7. The power measurement circuit of claim 6, further comprising a filter generating an average signal of said rectified input signal and said second output, said average signal being provided on said first input of said amplifier.
8. The power measurement circuit of claim 6, wherein each of said first transistor, said second transistor, said third transistor and said fourth transistor comprises a bipolar transistor.
9. The power measurement circuit of claim 6, wherein said corresponding biasing voltage equals a common mode voltage used to generate said differential signals.
10. The power measurement circuit of claim 9, wherein said common mode voltage also equals a biasing voltage used to bias said first transistor.
11. The power measurement circuit of claim 10, wherein the power of said input signal is measured by subtracting said common mode voltage from the voltage on one of said pos terminal and said neg terminal.
12. A system comprising:
an application block;
a signal processor coupled to said application block;
an amplifier coupled to said signal processor, said amplifier amplifying a first analog signal to generate a second analog signal by an amplification factor;
an amplification adjustment block receiving signals representing power of a measured signal and adjusting said amplification factor according to said signals representing power;
a power measurement circuit measuring the power of a measured signal and generating said signals representing power, said power measurement circuit comprising:
an original rectifier circuit comprising a first transistor to rectify a measured signal to generate a rectified measured signal, said original rectifier circuit also comprising a second transistor biased by a corresponding biasing signal to generate a second output;
a filter generating an average signal of said rectified measured signal and said second output;
an amplifier amplifying a difference of a first input and a second input to generate a differential signal, said first input comprising said average signal, said differential signal being generated on a pos output and a neg output; and
a replica rectifier circuit comprising a third transistor and a fourth transistor, a gate terminal of said third transistor and said fourth transistors respectively being coupled to said pos output and said neg output.
13. The system of claim 12, wherein each of said first transistor, said second transistor, said third transistor and said fourth transistor comprises a bipolar transistor.
14. The system of claim 12, wherein said amplification adjustment block, said amplifier and said power measurement circuit are implemented using a single integrated circuit.
15. The invention of claim 12, wherein said system comprises a receiver system, and wherein said measured signal comprises said first analog signal.
16. The invention of claim 12, wherein said system comprises a transmitter system, and wherein said measured signal comprises said second analog signal.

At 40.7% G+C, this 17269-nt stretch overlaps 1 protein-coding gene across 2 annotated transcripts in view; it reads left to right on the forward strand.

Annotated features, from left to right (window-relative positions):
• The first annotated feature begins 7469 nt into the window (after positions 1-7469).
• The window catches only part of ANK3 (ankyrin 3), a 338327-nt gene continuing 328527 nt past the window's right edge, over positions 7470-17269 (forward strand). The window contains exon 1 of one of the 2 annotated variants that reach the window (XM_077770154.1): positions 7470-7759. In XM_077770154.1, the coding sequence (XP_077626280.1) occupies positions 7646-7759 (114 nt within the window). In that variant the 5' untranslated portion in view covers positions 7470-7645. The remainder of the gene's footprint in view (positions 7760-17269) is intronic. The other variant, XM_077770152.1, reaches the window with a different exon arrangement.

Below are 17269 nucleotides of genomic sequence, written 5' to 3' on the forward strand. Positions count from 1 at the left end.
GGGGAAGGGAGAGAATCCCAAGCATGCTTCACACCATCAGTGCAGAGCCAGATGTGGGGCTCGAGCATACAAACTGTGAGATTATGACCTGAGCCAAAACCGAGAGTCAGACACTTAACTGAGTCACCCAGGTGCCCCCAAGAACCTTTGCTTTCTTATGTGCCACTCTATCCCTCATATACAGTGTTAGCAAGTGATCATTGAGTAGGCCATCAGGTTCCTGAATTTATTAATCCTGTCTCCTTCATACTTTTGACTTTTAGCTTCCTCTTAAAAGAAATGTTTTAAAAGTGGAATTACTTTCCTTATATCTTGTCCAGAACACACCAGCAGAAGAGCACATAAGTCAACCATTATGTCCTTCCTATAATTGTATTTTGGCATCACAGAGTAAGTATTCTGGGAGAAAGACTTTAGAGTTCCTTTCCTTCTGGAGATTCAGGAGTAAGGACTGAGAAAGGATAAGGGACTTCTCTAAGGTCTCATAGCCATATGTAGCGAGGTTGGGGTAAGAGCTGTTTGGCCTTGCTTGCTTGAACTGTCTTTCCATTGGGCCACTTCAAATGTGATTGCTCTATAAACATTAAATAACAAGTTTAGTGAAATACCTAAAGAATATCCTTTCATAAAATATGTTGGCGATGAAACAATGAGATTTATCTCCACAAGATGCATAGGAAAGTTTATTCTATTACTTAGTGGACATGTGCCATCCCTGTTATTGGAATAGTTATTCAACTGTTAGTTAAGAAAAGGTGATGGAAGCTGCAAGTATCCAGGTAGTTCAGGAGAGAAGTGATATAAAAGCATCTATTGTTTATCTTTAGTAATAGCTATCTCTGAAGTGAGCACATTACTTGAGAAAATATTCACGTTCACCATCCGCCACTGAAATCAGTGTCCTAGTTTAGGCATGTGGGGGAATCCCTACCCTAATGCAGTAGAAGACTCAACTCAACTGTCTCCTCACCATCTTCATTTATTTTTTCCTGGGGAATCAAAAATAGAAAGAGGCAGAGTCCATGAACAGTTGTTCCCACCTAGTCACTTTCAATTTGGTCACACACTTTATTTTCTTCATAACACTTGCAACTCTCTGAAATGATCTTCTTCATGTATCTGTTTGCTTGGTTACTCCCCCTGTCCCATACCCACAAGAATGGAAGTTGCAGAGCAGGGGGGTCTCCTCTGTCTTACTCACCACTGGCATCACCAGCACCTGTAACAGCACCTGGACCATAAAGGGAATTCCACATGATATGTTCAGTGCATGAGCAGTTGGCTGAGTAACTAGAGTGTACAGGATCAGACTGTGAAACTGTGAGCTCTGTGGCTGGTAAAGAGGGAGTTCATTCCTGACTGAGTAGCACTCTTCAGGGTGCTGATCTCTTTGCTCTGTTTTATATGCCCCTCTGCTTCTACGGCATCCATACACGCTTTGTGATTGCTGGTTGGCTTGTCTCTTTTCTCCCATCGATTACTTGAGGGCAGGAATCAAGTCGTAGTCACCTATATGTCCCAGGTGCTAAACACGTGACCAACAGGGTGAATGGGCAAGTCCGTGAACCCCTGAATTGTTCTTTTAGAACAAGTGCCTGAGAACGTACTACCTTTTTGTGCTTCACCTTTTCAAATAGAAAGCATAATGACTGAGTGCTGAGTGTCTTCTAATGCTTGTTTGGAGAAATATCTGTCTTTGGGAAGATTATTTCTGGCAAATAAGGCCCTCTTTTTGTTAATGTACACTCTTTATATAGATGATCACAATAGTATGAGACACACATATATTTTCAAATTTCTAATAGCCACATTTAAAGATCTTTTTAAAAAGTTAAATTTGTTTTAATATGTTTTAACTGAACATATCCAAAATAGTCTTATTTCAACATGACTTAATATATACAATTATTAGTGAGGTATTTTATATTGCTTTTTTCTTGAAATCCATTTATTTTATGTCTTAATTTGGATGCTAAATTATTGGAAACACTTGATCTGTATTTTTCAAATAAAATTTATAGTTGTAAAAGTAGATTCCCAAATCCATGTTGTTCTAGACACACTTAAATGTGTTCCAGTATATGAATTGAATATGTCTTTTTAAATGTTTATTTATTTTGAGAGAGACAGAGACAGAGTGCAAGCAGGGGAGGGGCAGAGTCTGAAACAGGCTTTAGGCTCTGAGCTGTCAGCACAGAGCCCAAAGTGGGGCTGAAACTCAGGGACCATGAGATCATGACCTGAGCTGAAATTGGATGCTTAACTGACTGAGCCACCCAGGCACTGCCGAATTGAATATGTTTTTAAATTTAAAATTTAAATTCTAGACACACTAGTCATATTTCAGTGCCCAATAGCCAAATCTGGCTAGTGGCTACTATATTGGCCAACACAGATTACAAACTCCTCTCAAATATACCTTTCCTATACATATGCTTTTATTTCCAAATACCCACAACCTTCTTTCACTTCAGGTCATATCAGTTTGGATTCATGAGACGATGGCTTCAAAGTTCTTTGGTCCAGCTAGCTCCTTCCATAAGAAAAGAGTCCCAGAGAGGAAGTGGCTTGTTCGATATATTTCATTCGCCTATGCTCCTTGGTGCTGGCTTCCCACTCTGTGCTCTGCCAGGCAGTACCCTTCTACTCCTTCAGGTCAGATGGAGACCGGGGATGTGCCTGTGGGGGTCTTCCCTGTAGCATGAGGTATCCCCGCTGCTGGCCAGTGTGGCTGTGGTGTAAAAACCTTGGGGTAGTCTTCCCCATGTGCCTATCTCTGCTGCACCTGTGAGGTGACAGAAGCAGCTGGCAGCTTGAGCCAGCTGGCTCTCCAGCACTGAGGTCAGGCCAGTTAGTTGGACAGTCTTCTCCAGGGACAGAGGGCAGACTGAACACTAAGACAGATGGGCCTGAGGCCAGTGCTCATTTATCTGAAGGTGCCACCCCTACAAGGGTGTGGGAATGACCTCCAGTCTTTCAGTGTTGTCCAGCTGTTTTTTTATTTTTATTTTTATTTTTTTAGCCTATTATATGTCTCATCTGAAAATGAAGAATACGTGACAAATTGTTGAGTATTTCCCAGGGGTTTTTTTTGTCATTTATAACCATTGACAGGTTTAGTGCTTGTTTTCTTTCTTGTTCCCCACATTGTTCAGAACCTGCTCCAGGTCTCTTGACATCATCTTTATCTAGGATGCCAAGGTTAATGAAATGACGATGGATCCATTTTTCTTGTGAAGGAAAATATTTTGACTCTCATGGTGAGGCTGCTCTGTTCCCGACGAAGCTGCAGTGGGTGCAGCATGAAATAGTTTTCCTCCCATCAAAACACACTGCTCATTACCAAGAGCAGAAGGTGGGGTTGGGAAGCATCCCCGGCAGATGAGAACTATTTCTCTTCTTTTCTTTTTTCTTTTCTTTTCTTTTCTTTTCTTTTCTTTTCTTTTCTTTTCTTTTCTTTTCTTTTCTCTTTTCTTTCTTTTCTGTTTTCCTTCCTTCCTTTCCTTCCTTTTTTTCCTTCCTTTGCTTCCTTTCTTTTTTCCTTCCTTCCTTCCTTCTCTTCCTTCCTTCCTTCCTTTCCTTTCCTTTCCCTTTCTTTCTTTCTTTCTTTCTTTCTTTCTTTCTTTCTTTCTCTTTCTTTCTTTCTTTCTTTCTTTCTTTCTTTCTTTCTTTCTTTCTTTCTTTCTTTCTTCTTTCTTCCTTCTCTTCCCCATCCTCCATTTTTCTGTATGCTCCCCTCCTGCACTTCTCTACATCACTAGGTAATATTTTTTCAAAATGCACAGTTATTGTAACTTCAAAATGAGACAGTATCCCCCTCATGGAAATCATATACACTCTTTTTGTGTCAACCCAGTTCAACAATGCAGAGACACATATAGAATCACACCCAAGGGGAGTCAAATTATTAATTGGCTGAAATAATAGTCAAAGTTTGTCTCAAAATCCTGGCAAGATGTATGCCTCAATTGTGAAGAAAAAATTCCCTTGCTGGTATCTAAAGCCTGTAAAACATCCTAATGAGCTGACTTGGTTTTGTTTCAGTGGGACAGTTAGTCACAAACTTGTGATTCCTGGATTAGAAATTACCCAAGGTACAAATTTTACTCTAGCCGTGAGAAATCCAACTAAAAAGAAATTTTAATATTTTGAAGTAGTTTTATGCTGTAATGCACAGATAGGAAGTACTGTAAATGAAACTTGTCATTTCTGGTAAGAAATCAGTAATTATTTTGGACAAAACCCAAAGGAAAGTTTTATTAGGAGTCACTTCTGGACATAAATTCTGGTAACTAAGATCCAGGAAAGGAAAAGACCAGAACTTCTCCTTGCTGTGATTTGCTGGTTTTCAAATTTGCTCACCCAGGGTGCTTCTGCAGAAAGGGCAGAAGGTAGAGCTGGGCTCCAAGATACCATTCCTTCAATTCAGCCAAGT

17. The system of claim 16, wherein said power measurement circuit further comprises a filter generating an average signal of said rectified input signal and said second output, said average signal being provided on said first input of said amplifier.
18. The system of claim 12, wherein said corresponding biasing voltage equals a common mode voltage used to generate said differential signals.
19. The system of claim 18, wherein said common mode voltage also equals a biasing voltage used to bias said first transistor.
20. The system of claim 19, wherein the power of said input signal is measured by subtracting said common mode voltage from the voltage on one of said pos terminal and said neg terminal.
Description
BACKGROUND OF THE INVENTION

1. Field of the Invention

The present invention relates to the design of integrated circuits, and more specifically to a method and apparatus for measuring power of analog signals.

2. Related Art

Integrated circuits are often designed to process analog signals. For example, a cell phone operating using GSM or CDMA may contain integrated circuits to amplify analog signals representing voice, and transmit voice encoded signals at radio frequencies (greater than 800 MHz).

It is often desirable to measure the power of analog signals. Power generally refers to the strength of the analog signals, and the measurement may be used in several ways. For example, it may be desirable to measure the power of analog signals in an integrated circuit such that the strength of the eventual signals transmitted may be controlled to be within a desired range. Such control provides several benefits, for example, protection of devices from damage due to extra power, optimizing power consumption, etc.

Power of an analog signal may be measured by root mean square (RMS) of the voltage. Various approaches are known in the prior art to measure the power of the analog signals. In one prior approach, diodes or transistors are used to rectify an input analog signal and a filter is used to average the rectified signal. The output of the filter represents the power level of the input analog input signal.